The problem with Arthurian web resources is not that there are too few but that there are too many. Be careful out there. Any twelve-year-old with a good computer and some free time can make a very attractive web site about Arthurian Lit. Find out who is responsible for the site you're looking at and determine whether that person or group is reliable.
Metasites (alphabetical order)
By Tom Green at Exeter College, Oxford. Scroll down his Arthurian links page to reach some useful bibliographies.
Web site of the eponymous (look it up) journal. This site has bibliographies and other pedagogical resources.
Useful stuff, collected together by a reliable source (Judy Shoaf at the University of Florida). You might be interested in subscribing to Arthurnet, an scholarly email discussion list about all things Arthur. Please check out the FAQ about student research before asking a silly question that will only embarrass us all, OK?
From the home page: "THE CAMELOT PROJECT is designed to make available in electronic format a database of Arthurian texts, images, bibliographies, and basic information. The project, begun in 1995, is sponsored by the University of Rochester and prepared in The Robbins Library, a branch of Rush Rhees Library." You can also access the TEAMS Middle English texts through this site (thanks to the NEH).
Canterbury Tales: The Wife of Bath's Tale
This site is so amazing that I must include it, even though we are only spending two days on Chaucer. It's part of the Electronic Canterbury Tales, a site by Daniel Kline at the University of Alaska-Anchorage.
The Luminarium's Anthology
of Middle English Literature
Anniina Jokinen's site includes some useful resources for the study of Sir Gawain and the Green Knight and Chaucer. Just so you know, however, I have mixed feelings about recommending the site. The editor has worked very hard to create a beautiful and useful site. But she has chosen to prevent people from borrowing her images--images she herself has scanned in or borrowed from elsewhere, not original artwork. Although she presents her site as scholarly, this is not an academic way of looking at information, and it undercuts her credibility. Plus, the music is very annoying. Use with these caveats.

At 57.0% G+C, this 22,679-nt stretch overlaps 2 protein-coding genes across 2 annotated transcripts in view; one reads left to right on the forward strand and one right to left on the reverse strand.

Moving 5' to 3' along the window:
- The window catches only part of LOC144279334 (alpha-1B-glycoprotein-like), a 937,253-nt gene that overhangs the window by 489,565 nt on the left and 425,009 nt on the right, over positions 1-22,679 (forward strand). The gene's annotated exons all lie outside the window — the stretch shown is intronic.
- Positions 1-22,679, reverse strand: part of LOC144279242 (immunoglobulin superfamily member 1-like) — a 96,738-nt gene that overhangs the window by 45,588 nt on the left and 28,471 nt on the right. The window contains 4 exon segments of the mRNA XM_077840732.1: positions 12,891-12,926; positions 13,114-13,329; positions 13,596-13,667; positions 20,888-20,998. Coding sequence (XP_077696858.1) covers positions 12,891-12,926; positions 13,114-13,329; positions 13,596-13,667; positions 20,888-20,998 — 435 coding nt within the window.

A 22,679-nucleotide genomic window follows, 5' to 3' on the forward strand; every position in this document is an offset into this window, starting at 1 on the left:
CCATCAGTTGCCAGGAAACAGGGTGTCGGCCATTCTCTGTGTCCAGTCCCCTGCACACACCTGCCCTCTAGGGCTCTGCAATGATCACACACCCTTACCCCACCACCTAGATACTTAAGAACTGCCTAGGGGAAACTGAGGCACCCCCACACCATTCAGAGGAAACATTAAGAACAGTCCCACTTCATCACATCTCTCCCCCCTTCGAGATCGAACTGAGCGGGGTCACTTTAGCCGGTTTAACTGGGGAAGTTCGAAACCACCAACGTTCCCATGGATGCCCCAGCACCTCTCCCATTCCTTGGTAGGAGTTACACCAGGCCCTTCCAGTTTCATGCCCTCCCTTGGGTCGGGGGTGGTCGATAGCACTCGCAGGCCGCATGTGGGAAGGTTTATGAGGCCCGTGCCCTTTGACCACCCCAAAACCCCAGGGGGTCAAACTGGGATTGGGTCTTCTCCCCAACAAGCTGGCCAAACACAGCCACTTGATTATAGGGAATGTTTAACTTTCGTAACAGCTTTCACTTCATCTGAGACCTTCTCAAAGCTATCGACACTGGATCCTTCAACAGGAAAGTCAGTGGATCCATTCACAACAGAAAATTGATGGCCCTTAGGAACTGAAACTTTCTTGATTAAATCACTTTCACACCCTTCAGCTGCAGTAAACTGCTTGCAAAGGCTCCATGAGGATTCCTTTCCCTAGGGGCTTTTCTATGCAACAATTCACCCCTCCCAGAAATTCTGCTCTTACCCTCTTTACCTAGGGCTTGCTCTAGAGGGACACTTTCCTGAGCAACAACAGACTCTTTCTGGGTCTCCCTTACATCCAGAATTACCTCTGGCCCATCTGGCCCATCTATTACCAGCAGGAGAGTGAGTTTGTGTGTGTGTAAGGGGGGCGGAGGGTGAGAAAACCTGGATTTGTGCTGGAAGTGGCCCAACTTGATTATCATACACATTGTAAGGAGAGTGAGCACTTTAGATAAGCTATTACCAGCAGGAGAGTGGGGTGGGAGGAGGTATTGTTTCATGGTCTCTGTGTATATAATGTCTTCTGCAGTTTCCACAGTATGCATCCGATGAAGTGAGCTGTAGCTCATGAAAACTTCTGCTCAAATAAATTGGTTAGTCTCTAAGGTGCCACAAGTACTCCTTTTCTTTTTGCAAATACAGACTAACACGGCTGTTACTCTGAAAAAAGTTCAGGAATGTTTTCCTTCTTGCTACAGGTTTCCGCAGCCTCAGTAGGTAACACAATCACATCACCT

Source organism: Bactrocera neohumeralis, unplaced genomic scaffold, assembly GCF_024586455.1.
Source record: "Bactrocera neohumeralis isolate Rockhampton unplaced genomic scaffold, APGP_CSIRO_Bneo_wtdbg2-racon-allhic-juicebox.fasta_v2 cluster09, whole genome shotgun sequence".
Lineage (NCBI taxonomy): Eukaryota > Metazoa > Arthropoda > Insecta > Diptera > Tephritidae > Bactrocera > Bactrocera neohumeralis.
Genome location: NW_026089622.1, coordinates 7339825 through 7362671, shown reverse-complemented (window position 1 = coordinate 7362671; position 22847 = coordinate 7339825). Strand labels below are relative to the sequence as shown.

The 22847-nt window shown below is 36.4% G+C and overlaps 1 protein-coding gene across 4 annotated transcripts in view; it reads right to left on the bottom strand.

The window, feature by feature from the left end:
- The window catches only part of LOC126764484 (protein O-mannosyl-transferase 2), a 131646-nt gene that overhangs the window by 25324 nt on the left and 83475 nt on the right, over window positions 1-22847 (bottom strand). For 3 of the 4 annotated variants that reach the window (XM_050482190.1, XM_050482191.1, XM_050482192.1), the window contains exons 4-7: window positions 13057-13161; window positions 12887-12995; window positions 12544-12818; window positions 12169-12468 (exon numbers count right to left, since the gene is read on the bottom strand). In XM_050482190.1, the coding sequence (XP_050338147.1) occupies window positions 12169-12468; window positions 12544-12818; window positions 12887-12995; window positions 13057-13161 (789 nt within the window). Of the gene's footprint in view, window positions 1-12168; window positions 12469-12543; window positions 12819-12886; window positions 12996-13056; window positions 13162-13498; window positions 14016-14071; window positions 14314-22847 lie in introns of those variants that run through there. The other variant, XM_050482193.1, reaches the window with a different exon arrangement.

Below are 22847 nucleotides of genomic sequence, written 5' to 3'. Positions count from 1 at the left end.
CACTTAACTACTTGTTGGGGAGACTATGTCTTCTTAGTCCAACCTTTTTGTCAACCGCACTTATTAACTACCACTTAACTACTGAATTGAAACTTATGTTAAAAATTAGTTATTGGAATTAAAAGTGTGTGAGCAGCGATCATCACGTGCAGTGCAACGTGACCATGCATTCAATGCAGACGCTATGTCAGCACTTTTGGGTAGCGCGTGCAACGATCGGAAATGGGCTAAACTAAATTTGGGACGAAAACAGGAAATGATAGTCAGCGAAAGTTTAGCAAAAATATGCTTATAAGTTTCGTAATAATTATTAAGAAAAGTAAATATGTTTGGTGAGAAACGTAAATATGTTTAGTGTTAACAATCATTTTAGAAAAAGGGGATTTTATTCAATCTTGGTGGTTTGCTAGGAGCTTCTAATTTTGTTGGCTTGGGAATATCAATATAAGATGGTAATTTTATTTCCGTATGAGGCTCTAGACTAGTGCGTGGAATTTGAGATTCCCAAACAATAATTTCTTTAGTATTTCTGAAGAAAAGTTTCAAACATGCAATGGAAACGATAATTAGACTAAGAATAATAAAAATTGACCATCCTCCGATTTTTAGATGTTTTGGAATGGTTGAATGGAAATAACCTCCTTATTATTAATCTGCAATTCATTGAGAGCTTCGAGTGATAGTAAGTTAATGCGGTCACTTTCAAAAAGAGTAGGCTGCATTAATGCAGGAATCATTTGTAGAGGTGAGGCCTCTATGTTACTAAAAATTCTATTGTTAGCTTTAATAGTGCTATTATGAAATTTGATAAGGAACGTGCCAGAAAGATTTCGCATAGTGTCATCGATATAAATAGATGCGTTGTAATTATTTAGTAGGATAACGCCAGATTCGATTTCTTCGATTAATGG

The Labyrinth's Arthurian
A somewhat outdated collection of links from the Labyrinth, source for all things medieval. They are in the midst of a major overhaul, so try their search engine as well as the resources page.
Medieval texts in their original languages (order of the syllabus)
Go look at Culhwch ac Olwen--go on, I dare you! I wish I had this site when I was learning Middle Welsh.
The Charrette Project
From the home page: "The Charrette project is a complex, scholarly, multi-media electronic archive containing a medieval manuscript tradition--that of Chrétien de Troyes's Le Chevalier de la Charrette (Lancelot, ca. 1180). It is developed and maintained by the Department of Romance Languages, Princeton University." The site includes wonderful images of manuscripts of Le Chevalier de la Charrette (which we will read this term) and has an introduction to Chrétien and to the text. It's a bit much for our purposes (an undergraduate class, reading the poem in a Modern English translation), but it gives you an idea of what's out there.
Sir Gawain and the Green Knight
The Wife of Bath's Prologue and Tale
Arthurian Lit home